its support. He served the church in nearly every official
capacity, being class leader, steward, trustee and Sunday-
school superintendent. During his last illness he was
sustained by a cheerful, trusting faith and was wonder-
fully patient in the midst of great suffering.
W. H. SWETLAND.
William H. Swetland, who has been justice of the
peace three terms, was born in Mehoopany, in 1836. His
father, Gordon Swetland, moved to Wyoming county in
1820. His great-grandfather was taken prisoner by the
Indians. His mother was born in New Jersey, and his
parents reside on the old homestead in Mehoopany.
T. L. VOSE.
Thomas L. Vose was born in Mehoopany. He formed
a ]iartnership with S. D. Ingham in the foundry business
in 1857, which continued till his death, August 5th, 1878.
He possessed great inventive genius. His wife was Hes-
ter M. Myers, born in Orange county, N.Y., in 1827, who
came to Mehoopany in 1832. In partnership with Mrs.
S. D. Ingham she manages the foundry at Mehoopany.
Edgar A. Adams was born in Forkston township, in
1854. He is station agent for theL.V. Railroad Company
at Mehoopany, and is telegraph operator and postmaster.
C. F. Decker, farmer, was born in Mehoopany town-
ship, in 1842. He served in the late war in the 143d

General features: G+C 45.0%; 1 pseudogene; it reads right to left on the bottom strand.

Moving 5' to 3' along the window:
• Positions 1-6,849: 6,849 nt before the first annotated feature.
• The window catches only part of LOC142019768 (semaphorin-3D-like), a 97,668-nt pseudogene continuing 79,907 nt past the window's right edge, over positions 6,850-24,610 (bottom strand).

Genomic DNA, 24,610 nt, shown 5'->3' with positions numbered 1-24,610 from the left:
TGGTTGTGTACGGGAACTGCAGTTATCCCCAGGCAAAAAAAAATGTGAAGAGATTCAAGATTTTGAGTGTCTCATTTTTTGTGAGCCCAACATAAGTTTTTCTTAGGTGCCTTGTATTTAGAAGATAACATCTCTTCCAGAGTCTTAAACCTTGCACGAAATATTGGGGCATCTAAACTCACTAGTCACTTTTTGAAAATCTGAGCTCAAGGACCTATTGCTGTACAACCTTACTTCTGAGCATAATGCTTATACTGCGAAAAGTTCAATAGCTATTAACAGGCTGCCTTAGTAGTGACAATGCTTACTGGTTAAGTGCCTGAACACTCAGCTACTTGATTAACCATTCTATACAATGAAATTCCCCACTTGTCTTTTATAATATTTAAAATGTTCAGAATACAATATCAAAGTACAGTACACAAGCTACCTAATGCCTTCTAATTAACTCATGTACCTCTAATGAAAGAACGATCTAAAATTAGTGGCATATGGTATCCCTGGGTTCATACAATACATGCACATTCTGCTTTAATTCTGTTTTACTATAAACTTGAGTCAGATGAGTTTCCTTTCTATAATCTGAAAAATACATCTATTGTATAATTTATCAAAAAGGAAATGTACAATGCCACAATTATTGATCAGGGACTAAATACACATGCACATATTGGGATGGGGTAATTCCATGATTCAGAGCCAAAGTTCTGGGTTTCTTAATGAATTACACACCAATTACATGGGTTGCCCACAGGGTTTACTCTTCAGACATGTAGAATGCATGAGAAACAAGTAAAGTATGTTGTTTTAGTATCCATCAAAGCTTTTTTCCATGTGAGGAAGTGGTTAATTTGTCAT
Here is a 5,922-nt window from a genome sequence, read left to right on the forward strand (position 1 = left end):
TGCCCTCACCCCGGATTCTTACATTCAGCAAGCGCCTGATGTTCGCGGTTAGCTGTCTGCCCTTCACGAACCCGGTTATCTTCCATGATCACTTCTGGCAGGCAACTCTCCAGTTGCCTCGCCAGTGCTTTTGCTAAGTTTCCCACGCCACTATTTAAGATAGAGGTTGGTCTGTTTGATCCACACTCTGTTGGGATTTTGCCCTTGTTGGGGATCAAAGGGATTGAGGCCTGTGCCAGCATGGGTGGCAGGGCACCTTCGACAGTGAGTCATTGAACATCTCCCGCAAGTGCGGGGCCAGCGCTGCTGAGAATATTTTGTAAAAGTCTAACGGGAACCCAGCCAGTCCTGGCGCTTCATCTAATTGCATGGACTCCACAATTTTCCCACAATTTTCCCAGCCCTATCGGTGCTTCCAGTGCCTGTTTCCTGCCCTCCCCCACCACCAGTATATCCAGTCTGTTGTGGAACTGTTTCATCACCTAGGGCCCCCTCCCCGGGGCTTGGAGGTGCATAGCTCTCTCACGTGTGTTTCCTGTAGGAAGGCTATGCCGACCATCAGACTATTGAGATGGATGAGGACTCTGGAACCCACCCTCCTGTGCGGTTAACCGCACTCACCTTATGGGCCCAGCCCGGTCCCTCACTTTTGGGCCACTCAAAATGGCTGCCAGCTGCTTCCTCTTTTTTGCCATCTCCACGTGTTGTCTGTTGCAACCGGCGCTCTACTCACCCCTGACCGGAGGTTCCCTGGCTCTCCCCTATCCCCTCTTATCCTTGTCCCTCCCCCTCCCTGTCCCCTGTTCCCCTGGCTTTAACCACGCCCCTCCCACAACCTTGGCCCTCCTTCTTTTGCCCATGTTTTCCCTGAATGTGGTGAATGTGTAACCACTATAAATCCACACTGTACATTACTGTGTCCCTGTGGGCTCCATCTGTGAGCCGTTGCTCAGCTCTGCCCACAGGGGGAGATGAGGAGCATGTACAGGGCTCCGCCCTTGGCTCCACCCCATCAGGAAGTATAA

regiment Pennsylvania volunteers. He has lived on his
present farm fourteen years.
William Decker was born in New Jersey, in 1827, and
came to Mehoopany with his parents at the age of ten.
He is at present the oldest carpenter in Mehoopany. His
father Elijah Decker, was a native of New Jersey and a
farmer. His m'other was a native of Pennsylvania.
Frederick C. Denison, M.D., was born in Montrose,
Pa., May 7th, 1830, and located permanently in Mehoop-
any in 1856, when he began the practice of medicine.
He began reading medicine with the Hon. William T.
Humphrey, M.D., now of Osceola, Tioga county. Pa., and
graduated at the University of Michigan in March, 1856.
His father, Adam Benjamin Denison, was born in Ver-
HISTORY OF WYOMING COUNTY.
niont, was also a physician, and practiced at an early day
at Montrose, where he died in 1836. His mother, a na-
tive of Connecticut,died in 1872. Dr.Denison was a school
director six years, and he served in the late war.
George Henning was born in Winderhausen, Ger-
many, December 25th, 1817. He landed in New York
August 22nd, 1839, and came to Mehoopany in 1841, and
in 1845 married Mary Ann Bender. He soon afterward
took a short western trip, but returned and settled on the
farm of 370 acres where he now resides. He visited the
home of his nativity, in Germany, in 1871 and 1872. He
was elected county commissioner in 1869, for three years.